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This report presents, for the first time a local ‘green growth’ indicator framework. This indicator framework was developed from the OECD ‘green growth’ strategy at the national level, but modified to highlight issues of transition that are most relevant for local areas.
The OECD unemployment rate was stable at 8.0% in November 2012, unchanged from the previous month.
English, Excel, 673kb
Statistical Annex tables in Excel format from OECD Economic Outlook. This file includes tables on compensation per employee in the business sector; labour productivity in the business sector; unemployment rates: commonly used definitions; standardised unemployment rates; labour force, employment and unemployment; GDP deflators; private consumption deflators; consumer prices indices; and oil and other primary commodity markets.
English, Excel, 191kb
Statistical Annex tables in Excel format from OECD Economic Outlook. This file includes tables on mmployment rates, participation rates and labour force; potential GDP, employment and capital stock; and structural unemployment, wage shares and unit labor costs.
Unit labour costs (ULCs) in the OECD area rose by 0.2% in the third quarter of 2012, driven by continued increases in labour compensation per unit of labour input.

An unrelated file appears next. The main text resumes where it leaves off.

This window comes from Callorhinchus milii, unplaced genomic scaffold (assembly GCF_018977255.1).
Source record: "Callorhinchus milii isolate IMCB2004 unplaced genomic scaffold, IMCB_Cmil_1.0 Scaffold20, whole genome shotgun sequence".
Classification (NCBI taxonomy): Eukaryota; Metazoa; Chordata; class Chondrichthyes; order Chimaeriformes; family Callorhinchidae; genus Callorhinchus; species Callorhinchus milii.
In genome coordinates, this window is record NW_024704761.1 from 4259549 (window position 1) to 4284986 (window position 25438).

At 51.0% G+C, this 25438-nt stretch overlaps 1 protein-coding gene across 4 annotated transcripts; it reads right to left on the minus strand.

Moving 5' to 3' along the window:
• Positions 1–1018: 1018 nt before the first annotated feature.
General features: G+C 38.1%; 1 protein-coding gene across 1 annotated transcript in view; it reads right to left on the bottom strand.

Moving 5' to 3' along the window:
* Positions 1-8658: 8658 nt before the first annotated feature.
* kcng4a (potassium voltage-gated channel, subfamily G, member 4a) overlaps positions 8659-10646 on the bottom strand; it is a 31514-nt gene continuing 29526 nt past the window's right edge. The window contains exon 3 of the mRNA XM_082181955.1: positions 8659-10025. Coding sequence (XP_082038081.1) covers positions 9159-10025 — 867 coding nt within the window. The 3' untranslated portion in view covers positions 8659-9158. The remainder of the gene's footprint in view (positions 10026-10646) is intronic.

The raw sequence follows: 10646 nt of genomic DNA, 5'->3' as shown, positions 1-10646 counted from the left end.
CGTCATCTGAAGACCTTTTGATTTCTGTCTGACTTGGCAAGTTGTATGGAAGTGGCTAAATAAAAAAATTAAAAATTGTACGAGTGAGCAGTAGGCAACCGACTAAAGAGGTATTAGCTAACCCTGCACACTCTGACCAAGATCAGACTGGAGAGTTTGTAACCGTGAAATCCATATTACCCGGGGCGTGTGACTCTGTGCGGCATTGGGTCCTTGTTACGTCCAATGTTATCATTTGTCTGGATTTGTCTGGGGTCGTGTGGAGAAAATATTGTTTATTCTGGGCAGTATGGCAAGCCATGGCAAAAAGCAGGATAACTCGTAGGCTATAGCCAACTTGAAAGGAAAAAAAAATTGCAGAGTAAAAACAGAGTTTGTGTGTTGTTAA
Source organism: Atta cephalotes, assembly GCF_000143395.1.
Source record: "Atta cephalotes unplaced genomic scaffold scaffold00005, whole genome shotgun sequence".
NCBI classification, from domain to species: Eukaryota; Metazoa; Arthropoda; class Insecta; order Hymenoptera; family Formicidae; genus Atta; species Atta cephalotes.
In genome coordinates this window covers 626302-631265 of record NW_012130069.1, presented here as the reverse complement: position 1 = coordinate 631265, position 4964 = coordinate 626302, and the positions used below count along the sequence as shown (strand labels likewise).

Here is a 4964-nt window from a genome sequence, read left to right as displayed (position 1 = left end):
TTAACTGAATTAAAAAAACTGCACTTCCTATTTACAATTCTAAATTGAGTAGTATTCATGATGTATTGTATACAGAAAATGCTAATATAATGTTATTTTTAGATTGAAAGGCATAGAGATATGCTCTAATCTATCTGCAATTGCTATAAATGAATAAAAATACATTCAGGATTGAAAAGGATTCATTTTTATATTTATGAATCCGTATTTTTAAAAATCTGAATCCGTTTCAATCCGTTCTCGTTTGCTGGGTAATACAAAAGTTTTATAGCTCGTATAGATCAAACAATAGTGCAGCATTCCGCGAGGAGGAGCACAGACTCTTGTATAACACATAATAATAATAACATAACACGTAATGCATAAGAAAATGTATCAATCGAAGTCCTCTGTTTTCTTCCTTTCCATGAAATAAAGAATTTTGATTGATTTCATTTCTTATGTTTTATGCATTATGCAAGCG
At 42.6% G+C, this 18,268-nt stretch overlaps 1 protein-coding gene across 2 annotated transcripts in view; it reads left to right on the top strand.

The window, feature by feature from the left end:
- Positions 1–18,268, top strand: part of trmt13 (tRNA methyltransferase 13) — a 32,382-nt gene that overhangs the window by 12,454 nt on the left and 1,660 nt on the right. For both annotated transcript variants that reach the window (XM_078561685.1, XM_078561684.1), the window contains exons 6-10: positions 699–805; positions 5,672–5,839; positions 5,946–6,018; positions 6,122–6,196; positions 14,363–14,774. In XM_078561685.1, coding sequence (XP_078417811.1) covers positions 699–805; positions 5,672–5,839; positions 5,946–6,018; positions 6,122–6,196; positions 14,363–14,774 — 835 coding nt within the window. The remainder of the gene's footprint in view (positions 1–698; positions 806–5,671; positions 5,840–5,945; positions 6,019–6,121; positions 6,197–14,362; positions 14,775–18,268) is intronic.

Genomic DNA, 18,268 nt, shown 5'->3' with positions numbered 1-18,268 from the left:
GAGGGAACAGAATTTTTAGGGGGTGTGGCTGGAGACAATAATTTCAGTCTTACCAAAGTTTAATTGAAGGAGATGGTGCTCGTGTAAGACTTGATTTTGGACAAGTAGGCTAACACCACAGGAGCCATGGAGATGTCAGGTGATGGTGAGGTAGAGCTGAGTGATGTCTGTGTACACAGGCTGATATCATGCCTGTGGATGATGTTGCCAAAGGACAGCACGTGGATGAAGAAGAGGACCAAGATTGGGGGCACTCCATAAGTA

Entrepreneurship and the development of Small and Medium-Sized Enterprises (SMEs) are key drivers of economic growth and job creation. The OECD review series on Boosting Local Entrepreneurship and Enterprise Creation, of which this study is a part, examines the capacity of local economies to support successful new enterprise creation and the growth of small enterprises.
The conference discussed the results of the project as well as policy recommendations on training and skills development for the creation of an innovative and competitive SME sector in OECD countries.
Any new approaches to public sector pay must help to: enhance external competitiveness of salaries; promote internal equity throughout the public sector; reflect the values of public organisations; and align compensation with government’s core strategic objectives. Public Sector Compensation in Times of Austerity offers an evidence-based contribution to new thinking about human capital, government’s most valuable asset
The euro area crisis finds its roots in the credit booms seen in many countries following the introduction of the euro in 1999. Easy credit led to strong growth in a range of sectors, notably housing, as well as higher levels of public spending. Inflation in these over-heating economies was higher than the euro area as a whole. Rising prices led to rising costs and a loss of international competitiveness.
Australia’s labour market reforms over the past 15 years have boosted employment and cut welfare benefit dependency.